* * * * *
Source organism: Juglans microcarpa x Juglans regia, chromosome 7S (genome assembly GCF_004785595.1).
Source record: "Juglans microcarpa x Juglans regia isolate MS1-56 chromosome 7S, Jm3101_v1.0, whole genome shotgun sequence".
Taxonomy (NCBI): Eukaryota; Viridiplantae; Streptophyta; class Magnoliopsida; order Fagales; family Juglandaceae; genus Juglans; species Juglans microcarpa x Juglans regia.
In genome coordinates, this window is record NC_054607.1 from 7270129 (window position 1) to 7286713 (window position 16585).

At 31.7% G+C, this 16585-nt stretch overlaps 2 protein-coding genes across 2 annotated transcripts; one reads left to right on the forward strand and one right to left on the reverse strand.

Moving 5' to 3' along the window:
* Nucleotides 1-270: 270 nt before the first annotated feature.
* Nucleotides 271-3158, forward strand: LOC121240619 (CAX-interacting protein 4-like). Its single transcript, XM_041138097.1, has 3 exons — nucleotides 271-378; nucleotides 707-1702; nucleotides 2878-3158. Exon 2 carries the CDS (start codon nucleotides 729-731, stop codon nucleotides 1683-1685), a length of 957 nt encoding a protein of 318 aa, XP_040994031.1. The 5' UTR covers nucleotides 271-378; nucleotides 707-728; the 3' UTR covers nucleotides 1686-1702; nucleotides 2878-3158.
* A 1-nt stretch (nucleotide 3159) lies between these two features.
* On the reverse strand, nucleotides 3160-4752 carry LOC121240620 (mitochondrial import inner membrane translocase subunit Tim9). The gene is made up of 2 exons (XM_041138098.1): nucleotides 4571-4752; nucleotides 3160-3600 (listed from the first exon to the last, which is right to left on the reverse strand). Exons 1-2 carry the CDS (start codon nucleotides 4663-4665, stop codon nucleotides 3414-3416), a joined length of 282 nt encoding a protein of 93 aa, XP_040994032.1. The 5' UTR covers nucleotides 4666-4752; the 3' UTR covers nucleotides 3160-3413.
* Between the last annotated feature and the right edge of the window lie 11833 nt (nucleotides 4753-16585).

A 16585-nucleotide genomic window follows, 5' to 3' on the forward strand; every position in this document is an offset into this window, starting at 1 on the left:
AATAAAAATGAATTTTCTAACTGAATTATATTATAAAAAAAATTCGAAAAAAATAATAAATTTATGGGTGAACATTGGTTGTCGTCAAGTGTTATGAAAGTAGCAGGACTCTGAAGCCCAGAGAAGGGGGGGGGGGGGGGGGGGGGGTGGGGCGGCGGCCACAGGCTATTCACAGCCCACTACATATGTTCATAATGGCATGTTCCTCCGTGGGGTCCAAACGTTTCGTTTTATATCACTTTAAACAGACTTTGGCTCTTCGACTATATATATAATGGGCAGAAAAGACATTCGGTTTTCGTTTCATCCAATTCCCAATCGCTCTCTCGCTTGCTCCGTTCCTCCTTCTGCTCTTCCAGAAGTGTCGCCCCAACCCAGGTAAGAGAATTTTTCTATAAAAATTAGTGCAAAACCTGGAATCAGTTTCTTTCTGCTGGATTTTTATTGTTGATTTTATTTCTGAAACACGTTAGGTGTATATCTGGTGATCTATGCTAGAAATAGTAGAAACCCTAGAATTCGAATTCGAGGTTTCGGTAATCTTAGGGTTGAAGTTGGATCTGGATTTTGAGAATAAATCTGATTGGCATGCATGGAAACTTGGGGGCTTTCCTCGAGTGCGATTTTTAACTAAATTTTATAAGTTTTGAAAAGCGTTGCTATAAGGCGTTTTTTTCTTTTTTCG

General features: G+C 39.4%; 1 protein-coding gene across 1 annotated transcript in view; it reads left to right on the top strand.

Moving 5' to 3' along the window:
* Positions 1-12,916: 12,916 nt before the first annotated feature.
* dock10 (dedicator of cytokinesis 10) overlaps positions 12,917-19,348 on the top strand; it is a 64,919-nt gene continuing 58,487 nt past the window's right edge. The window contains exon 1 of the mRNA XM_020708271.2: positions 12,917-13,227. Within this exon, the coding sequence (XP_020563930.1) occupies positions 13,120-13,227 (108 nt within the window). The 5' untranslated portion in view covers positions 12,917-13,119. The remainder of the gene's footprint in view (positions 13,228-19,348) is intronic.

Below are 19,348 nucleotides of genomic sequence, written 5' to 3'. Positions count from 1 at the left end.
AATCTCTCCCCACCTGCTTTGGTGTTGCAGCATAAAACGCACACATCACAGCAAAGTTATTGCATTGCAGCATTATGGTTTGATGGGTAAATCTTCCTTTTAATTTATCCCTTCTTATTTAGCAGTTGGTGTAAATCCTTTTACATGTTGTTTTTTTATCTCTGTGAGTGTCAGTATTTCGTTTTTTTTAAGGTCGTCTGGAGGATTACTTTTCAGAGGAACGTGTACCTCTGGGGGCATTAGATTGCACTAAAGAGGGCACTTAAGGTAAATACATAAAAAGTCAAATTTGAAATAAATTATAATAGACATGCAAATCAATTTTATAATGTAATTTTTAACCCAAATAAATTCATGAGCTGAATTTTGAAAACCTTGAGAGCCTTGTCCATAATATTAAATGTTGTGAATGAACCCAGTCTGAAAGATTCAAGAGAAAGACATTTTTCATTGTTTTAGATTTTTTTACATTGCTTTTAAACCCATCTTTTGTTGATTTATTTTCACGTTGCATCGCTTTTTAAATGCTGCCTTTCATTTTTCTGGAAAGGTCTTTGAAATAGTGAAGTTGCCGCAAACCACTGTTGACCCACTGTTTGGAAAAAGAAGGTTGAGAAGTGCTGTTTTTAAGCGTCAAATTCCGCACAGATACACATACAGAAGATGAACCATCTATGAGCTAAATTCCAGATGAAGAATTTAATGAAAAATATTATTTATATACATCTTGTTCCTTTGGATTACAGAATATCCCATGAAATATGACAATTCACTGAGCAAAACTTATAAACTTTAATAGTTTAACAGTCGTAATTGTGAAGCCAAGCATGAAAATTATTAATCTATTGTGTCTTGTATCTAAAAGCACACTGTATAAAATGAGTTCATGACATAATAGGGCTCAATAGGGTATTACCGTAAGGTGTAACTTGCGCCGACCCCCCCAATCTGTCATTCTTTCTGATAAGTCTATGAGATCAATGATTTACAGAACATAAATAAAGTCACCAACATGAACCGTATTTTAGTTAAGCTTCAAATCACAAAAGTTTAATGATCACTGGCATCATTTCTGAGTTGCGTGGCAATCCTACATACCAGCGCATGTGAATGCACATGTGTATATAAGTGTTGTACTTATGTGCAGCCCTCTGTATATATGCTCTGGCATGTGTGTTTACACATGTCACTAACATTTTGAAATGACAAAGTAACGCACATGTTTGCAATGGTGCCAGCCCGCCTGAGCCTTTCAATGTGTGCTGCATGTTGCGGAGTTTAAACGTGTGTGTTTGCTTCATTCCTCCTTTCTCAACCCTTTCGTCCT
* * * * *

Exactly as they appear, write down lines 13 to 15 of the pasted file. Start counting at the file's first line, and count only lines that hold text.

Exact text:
AATAAAAATGAATTTTCTAACTGAATTATATTATAAAAAAAATTCGAAAAAAATAATAAATTTATGGGTGAACATTGGTTGTCGTCAAGTGTTATGAAAGTAGCAGGACTCTGAAGCCCAGAGAAGGGGGGGGGGGGGGGGGGGGGGTGGGGCGGCGGCCACAGGCTATTCACAGCCCACTACATATGTTCATAATGGCATGTTCCTCCGTGGGGTCCAAACGTTTCGTTTTATATCACTTTAAACAGACTTTGGCTCTTCGACTATATATATAATGGGCAGAAAAGACATTCGGTTTTCGTTTCATCCAATTCCCAATCGCTCTCTCGCTTGCTCCGTTCCTCCTTCTGCTCTTCCAGAAGTGTCGCCCCAACCCAGGTAAGAGAATTTTTCTATAAAAATTAGTGCAAAACCTGGAATCAGTTTCTTTCTGCTGGATTTTTATTGTTGATTTTATTTCTGAAACACGTTAGGTGTATATCTGGTGATCTATGCTAGAAATAGTAGAAACCCTAGAATTCGAATTCGAGGTTTCGGTAATCTTAGGGTTGAAGTTGGATCTGGATTTTGAGAATAAATCTGATTGGCATGCATGGAAACTTGGGGGCTTTCCTCGAGTGCGATTTTTAACTAAATTTTATAAGTTTTGAAAAGCGTTGCTATAAGGCGTTTTTTTCTTTTTTCG

General features: G+C 39.4%; 1 protein-coding gene across 1 annotated transcript in view; it reads left to right on the top strand.

Moving 5' to 3' along the window: